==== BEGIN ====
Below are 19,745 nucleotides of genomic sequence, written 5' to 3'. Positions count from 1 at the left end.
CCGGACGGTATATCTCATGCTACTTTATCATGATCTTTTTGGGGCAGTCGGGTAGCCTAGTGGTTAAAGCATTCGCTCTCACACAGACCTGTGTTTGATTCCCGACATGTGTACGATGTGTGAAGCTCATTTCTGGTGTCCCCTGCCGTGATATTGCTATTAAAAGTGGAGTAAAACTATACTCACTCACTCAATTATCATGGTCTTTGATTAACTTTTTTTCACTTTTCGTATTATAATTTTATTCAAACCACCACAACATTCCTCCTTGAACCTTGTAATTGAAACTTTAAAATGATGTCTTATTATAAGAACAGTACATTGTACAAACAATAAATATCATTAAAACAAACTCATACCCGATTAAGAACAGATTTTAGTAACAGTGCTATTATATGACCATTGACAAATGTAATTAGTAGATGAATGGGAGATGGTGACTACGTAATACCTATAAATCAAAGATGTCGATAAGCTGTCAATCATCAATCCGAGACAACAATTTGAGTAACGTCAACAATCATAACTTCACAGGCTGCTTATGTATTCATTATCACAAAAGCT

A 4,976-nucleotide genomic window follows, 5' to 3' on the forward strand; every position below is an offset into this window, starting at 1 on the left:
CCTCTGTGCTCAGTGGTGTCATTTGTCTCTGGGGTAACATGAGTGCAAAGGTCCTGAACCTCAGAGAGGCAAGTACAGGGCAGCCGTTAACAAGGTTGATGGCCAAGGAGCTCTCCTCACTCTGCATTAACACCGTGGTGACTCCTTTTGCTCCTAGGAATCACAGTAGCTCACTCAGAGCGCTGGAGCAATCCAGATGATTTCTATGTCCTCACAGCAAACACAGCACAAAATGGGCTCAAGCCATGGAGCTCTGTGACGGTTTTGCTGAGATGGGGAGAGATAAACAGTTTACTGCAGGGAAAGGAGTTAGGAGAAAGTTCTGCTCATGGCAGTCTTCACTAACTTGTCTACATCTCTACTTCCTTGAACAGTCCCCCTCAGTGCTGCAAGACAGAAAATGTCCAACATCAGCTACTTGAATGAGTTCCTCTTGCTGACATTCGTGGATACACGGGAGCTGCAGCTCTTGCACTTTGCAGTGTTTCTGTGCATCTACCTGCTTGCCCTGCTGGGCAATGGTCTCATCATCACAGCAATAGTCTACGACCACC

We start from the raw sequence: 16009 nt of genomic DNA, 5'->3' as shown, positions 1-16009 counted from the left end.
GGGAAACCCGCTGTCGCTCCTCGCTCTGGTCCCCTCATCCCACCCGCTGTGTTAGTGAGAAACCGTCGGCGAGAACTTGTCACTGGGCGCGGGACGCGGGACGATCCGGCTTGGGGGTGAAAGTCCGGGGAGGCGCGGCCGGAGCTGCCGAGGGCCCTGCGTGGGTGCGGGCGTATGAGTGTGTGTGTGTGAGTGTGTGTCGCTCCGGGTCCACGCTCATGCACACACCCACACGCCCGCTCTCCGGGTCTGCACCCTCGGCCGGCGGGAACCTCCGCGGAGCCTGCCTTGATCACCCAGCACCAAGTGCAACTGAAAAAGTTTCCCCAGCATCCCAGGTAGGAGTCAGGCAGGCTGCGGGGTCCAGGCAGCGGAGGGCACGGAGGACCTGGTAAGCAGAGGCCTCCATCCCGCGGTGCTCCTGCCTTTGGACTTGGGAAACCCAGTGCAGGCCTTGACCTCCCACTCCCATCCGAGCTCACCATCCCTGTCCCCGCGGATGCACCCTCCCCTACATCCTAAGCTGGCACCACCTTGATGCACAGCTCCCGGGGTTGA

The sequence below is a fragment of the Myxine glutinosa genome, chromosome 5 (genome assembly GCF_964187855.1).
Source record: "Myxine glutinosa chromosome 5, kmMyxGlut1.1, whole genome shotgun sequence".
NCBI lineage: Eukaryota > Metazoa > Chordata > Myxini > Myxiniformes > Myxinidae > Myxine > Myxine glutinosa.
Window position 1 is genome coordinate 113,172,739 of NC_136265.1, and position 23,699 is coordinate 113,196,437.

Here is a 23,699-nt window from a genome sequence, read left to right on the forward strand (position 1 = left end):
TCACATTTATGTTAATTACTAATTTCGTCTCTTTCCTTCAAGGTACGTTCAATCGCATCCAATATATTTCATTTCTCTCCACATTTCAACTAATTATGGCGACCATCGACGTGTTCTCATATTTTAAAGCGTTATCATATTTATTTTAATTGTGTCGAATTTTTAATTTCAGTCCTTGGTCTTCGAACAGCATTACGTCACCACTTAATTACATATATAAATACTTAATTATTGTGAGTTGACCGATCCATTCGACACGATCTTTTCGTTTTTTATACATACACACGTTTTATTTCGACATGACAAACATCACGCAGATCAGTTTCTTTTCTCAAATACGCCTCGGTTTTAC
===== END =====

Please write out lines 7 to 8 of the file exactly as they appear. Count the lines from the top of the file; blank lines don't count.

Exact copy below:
The sequence below is a fragment of the Myxine glutinosa genome, chromosome 5 (genome assembly GCF_964187855.1).
Source record: "Myxine glutinosa chromosome 5, kmMyxGlut1.1, whole genome shotgun sequence".